Hello, Please enter your name here, and this is my co-founder (insert another person’s name here).
Perfect. Makes Sense. Efficient with our time.
The pitch that you make should be personalized to the audience each time you make a presentation – whether it’s to investors, competition judges, or even prospective workers – your narrative should be made relevant to the audience. Prepare yourself for the inquiry “How can we assist you?” Entrepreneurs are often eager to lend a hand to other business owners. Be honest with yourself. Getting to know you and knowing that working together will be successful, thrilling, and entertaining is important to your audience.
Hopefully, it is a match – now is the time to Do Big Things.
Good Luck! You got this.
25madison was founded in 2018 by a group of entrepreneurs led by Michael Lynton (Chairman of Snap and Warner Music Group), Steven Price (Founder of Townsquare Media and serial entrepreneur), and Matt Fremont-Smith (COO of Goldman Sachs Bank). 25madison is a venture studio with offices in New York City, Miami, Atlanta, and Tel Aviv that incubates companies from the ground up and makes early-stage investments. See this page for further information.
How to Successfully Pitch Your Business Idea to Investors
As a business owner, you must be able to effectively market your product or service. Even if you do not intend to seek investment, having a strong elevator pitch indicates that you are well-versed in your company’s operations and strategy. In case you decide to pursue investing opportunities in the future, this will come in useful.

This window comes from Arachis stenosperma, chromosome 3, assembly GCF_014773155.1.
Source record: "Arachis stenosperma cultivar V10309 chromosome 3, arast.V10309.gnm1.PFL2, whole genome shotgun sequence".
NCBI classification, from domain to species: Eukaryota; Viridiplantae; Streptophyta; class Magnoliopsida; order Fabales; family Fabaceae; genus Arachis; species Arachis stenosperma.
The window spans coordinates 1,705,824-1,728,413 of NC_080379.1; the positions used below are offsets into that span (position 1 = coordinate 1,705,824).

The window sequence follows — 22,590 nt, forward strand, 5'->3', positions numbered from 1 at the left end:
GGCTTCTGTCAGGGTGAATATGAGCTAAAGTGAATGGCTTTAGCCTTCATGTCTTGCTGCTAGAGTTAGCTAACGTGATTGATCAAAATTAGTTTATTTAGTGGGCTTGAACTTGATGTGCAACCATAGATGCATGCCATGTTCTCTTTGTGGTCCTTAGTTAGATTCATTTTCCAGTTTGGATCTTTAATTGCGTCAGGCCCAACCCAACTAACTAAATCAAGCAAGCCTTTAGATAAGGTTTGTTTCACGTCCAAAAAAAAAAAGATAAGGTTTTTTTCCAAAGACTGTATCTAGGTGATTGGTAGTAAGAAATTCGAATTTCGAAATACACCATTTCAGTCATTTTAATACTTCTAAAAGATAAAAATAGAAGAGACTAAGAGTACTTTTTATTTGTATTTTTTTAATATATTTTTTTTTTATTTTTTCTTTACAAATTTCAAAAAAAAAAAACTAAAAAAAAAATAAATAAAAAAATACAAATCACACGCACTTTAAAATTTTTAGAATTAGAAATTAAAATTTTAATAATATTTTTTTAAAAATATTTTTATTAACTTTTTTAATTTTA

How to make a pitch for investors
A detailed business strategy is the first step in developing a good proposal. What follows is your responsibility; you must determine what makes your company valuable and worth investing in. Despite the fact that you have 5-pages of documented financial history and a thorough study of how you compare to the competition across several industries, you simply cannot cover everything in your application.
This is due to the fact that when you’re pitching to angel investors and venture capitalists for the first time, you’ll often only have around 10-minutes to present your case. Here’s how to make your lightning-fast pitch a success.
1. Create a presentation
First and foremost, devote sufficient time to putting up your pitch deck. Creating a deck that is easy to work from and that gets investors enthused about your company is the ultimate aim. Keeping this in mind, you should prepare two versions of your pitch deck: a short version that you can deliver in ten minutes or less, and an extended one that contains everything you want potential investors to see. To get started, you may download our freepitch deck template for Powerpoint or explore our collection of more than 50 distinct Industry Pitch Decks for inspiration.
2. Practice your pitch
You’ll need to work on improving your pitch. Every other suggestion on this list is rendered virtually ineffective if you are unable to communicate effectively with each piece of your company. Too many entrepreneurs believe that just by understanding their company’s operations, they can swiftly and effectively articulate its significance. In addition, having a spectacular pitch deck with eye-popping images will serve as a solid foundation to build off of. As a result, they arrive at pitch meetings unprepared.
Prepare by practicing, simplifying your messaging, and only keeping components that contribute to the growth of your company’s brand.